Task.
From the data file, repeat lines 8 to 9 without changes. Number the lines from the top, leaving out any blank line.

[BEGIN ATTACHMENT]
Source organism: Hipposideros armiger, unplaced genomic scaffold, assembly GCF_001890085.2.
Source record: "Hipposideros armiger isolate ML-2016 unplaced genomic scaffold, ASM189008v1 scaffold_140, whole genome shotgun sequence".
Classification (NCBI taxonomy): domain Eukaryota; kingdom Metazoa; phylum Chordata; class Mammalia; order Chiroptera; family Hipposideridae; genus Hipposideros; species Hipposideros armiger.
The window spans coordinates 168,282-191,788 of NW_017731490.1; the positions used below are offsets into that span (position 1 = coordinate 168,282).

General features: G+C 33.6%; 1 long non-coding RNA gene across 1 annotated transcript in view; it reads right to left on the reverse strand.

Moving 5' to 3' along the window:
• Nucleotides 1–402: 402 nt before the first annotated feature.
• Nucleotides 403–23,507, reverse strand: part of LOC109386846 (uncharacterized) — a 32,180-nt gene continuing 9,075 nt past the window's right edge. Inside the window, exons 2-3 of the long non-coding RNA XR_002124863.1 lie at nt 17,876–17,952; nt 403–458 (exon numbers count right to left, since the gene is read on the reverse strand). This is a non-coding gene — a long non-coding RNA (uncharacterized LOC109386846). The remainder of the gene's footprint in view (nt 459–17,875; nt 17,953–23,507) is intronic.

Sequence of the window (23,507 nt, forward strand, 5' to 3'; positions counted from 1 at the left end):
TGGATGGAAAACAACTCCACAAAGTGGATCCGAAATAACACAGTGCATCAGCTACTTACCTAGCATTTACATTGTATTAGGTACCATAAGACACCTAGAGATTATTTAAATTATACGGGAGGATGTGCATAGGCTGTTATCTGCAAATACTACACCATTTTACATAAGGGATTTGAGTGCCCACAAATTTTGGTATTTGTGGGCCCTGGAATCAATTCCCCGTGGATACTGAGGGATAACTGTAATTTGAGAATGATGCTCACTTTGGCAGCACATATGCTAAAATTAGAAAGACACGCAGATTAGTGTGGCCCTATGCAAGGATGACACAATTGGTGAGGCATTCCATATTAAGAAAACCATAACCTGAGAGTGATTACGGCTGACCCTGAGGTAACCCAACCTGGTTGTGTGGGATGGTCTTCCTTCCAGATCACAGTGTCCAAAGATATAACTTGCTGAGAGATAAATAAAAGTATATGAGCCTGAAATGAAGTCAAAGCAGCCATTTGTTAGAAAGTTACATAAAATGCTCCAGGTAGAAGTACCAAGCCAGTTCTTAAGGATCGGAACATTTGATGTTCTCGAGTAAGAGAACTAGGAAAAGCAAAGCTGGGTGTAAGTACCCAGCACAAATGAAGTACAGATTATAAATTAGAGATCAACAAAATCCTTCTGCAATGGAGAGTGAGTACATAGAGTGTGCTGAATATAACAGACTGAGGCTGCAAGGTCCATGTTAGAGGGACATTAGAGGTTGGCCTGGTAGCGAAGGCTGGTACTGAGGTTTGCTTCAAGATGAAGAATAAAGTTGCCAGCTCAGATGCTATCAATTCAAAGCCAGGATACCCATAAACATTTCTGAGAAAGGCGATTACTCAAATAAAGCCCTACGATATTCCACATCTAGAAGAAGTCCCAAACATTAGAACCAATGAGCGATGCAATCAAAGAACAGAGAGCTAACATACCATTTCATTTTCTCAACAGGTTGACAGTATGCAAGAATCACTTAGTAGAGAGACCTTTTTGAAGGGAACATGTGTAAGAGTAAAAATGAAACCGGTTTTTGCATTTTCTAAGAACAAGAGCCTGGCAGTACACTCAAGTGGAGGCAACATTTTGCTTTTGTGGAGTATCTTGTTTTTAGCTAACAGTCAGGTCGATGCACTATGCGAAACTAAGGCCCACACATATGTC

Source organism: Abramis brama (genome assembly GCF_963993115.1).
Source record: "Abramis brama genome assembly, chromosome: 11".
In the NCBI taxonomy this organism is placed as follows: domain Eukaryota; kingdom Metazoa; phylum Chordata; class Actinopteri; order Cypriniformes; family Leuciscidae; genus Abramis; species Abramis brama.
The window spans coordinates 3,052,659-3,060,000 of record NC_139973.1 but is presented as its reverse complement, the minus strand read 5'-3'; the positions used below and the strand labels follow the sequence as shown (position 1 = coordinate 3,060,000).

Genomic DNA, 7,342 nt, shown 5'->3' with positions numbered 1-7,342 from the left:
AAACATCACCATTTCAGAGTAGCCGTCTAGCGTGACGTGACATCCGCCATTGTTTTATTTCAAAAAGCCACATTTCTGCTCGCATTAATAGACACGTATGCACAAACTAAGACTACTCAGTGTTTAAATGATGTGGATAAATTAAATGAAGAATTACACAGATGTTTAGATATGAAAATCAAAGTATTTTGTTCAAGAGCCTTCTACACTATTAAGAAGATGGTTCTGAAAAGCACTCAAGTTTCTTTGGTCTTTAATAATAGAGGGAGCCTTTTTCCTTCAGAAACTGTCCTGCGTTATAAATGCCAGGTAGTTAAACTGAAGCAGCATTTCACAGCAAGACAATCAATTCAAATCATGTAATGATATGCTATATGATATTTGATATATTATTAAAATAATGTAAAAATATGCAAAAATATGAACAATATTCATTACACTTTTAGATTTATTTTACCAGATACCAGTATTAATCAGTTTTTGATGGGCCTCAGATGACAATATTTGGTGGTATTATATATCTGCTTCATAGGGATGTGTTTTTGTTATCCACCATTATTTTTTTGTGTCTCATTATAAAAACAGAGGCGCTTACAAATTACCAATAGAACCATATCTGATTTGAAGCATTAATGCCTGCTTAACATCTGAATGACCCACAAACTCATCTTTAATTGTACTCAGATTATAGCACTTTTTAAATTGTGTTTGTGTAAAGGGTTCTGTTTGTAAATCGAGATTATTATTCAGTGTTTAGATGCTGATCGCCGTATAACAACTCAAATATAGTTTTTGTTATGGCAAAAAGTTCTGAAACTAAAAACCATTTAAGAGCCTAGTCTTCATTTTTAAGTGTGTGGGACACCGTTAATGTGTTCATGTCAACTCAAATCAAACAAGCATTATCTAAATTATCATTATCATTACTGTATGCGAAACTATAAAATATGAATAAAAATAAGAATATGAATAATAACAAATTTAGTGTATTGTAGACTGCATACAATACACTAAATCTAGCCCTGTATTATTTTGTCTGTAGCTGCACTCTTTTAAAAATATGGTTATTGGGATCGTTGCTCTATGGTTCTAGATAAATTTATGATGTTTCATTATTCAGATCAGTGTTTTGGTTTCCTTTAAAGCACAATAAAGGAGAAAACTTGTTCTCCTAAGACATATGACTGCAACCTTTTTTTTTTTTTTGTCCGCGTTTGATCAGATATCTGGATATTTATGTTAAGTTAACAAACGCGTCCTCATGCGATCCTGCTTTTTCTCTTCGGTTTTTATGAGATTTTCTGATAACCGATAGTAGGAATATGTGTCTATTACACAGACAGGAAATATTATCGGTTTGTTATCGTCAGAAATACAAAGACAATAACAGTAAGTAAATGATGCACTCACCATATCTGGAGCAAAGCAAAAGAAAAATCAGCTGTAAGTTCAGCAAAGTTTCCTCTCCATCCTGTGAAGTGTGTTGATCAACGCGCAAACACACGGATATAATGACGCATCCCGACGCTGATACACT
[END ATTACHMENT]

• Nucleotides 403–23,507, reverse strand: part of LOC109386846 (uncharacterized) — a 32,180-nt gene continuing 9,075 nt past the window's right edge. Inside the window, exons 2-3 of the long non-coding RNA XR_002124863.1 lie at nt 17,876–17,952; nt 403–458 (exon numbers count right to left, since the gene is read on the reverse strand). This is a non-coding gene — a long non-coding RNA (uncharacterized LOC109386846). The remainder of the gene's footprint in view (nt 459–17,875; nt 17,953–23,507) is intronic.

Sequence of the window (23,507 nt, forward strand, 5' to 3'; positions counted from 1 at the left end):